One more thing - I add a backing plate to the underside of the roof. 1/8" or so aluminum works well. In the Rangers, a 12x12 piece - in the Ex, a 12xWidth-of-track-in-roof piece worked fine.

    Here's a picture - not a great shot of the antenna, but you get the idea.
     

    Attached Files:

  9. inh

    inh Well-Known Member

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    Why would punching a hole be better than drilling?
     
  10. Scott B.

    Scott B. Well-Known Member

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    Yes - the roof is thin sheet metal. It would be very difficult to drill a nice, large, round hole from a hand-held drill.

    Not impossible, but difficult. Thin metal stretches and bends easily.

    I imagine you could use a hole saw, but I would suggest having someone hold a block of wood to the backside of the roof to act as a backing plate. Remember, as you lean on the drill, the metal will want to flex/deform.
     
  11. High_Order1

    High_Order1 Active Member

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    I've prolly put 500 holes in vehicles for antennas. The number one reason to not ever use a twist drill bit to install an antenna is more often or not, you are gonna punch the headliner. Trust me.

    You *could* make a depth stop for the bit, and make certain it was sharp, but then, sometimes the bit wants to act like a tap and you get a hole that looks more like the inside of a speedclip than a hole.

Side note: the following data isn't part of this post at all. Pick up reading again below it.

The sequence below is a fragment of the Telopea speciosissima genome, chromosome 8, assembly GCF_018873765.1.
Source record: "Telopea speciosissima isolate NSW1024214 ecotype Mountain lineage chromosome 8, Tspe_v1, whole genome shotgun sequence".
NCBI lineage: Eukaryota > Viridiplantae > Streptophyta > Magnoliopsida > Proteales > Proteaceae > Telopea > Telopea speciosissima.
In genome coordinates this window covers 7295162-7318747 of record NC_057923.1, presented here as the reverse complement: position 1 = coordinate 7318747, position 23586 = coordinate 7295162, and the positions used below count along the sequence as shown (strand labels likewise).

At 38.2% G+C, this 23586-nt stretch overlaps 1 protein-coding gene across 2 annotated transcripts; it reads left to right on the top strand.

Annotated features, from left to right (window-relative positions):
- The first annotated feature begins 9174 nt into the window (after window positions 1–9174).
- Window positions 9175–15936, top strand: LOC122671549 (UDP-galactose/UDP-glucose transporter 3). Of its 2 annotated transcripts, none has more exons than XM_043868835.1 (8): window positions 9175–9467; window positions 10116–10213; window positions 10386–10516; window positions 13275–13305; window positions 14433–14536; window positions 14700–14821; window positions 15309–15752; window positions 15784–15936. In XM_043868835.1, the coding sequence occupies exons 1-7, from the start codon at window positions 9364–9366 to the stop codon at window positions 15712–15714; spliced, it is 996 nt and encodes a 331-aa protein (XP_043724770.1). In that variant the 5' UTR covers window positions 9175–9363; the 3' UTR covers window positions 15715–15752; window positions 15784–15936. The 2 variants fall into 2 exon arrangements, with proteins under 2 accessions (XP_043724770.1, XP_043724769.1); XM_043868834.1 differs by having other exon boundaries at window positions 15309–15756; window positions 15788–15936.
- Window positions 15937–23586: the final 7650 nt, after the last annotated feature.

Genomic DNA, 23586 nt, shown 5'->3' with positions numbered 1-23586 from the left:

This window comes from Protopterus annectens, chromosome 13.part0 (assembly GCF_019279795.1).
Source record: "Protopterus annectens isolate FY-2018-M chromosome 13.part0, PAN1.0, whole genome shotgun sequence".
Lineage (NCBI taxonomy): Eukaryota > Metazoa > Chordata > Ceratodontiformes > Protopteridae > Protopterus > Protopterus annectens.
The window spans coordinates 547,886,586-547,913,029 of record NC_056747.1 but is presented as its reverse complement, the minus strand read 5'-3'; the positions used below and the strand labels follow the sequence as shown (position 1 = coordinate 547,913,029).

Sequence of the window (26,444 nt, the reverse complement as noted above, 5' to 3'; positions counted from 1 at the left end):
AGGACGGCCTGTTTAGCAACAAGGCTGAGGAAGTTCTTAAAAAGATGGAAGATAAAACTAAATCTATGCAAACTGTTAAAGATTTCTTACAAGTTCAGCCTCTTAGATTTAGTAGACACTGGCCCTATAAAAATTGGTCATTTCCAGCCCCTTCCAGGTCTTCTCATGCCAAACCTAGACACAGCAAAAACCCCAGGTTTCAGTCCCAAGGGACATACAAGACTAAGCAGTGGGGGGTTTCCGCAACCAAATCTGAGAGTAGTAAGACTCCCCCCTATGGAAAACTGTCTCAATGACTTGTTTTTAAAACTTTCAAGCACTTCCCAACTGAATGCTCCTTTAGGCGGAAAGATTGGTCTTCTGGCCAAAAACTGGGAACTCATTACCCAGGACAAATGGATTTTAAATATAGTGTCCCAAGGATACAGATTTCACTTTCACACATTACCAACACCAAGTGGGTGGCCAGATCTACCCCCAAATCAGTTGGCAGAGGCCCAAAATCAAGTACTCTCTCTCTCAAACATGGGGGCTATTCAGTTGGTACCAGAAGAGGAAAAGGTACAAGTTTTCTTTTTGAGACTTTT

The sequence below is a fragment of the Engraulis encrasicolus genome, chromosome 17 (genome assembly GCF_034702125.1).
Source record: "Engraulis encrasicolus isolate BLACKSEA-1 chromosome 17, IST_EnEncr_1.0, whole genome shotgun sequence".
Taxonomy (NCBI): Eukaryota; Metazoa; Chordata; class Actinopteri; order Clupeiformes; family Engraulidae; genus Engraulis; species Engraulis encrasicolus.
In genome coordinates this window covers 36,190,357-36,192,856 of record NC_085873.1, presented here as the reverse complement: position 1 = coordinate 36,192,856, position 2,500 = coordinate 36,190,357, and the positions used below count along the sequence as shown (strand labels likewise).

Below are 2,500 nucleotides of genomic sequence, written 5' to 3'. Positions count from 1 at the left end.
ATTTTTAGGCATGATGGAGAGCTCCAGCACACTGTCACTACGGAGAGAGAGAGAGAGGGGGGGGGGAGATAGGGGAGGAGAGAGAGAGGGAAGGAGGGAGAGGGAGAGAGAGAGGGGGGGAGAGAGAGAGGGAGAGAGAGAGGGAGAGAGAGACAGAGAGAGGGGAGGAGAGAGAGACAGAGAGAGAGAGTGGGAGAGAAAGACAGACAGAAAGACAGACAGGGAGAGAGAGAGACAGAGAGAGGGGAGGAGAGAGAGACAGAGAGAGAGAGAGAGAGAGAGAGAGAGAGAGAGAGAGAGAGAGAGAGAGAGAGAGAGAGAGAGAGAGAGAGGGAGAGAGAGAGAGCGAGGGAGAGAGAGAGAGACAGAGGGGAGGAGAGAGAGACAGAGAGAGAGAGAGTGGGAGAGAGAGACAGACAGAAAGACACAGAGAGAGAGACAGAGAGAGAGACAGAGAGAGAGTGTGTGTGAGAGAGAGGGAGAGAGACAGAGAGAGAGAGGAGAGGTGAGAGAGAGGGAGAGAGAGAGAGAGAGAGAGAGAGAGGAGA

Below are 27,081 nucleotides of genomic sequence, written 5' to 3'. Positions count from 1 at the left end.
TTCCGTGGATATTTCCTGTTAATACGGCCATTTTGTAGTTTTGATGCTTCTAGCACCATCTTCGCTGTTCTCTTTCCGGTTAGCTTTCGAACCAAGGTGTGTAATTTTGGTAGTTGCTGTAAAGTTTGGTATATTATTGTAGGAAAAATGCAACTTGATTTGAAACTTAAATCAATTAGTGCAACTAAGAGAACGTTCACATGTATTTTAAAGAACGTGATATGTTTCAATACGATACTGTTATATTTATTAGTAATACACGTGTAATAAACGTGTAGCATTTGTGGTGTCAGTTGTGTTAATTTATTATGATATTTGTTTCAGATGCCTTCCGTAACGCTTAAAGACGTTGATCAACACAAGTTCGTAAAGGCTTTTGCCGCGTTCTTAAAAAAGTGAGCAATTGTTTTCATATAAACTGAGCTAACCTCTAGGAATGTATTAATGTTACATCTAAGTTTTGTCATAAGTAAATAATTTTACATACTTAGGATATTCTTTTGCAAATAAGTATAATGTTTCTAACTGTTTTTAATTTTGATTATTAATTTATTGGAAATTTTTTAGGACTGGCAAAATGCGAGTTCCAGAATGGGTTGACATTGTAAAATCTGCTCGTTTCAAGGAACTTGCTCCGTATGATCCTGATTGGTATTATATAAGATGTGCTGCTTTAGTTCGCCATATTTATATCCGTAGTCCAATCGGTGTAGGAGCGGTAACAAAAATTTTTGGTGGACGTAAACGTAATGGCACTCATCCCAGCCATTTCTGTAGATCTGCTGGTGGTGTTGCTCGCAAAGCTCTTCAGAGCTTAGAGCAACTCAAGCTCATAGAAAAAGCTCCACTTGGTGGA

I use a 30 dollar bit expecially designed to cut the correct hole, but failing that, you could prolly find a cheap hole bit that you could use once. I have never 'punched' a hole in a vehicle for an antenna, but I have punched many into metal boxes and as thru holes.

    I will say, however, they are right about the sheet metal being very thin. Antennas with a lot of wind load, or prone to bang on things, usually aren't a good choice for a NMO mount. the more flex, the less contact you wind up getting with the ground plane, and you also wind up flexing tiny cracks in where the sealant adheres, causing an intermittant leak. (shrugs)

    -Shawn
     
  12. inh

    inh Well-Known Member

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    So I should put some kind of backing between the antenna mount and the roof to help support it..

    Where would I get this special bit for cutting holes in a roof?
     
  13. Scott B.

    Scott B. Well-Known Member

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    I used a 1/8" thick aluminum backing plate.

    The bit you are referring to is called a hole saw. They can usually be found in hardware stores and home centers.
     
  14. CobraMountaineer

    CobraMountaineer Active Member

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    I use an ANTENEX 3/4 hole saw just for antennas. I also use a 3/8 NMO mount for the thinner sheet of an Ex roof. I learned the mistake (twice) in using a 3/4 on a thin sheet roof. The 3/8 mount is excellent. www.tessco.com has everything you need for mobile antennas, and if they don't, I do..

    Spin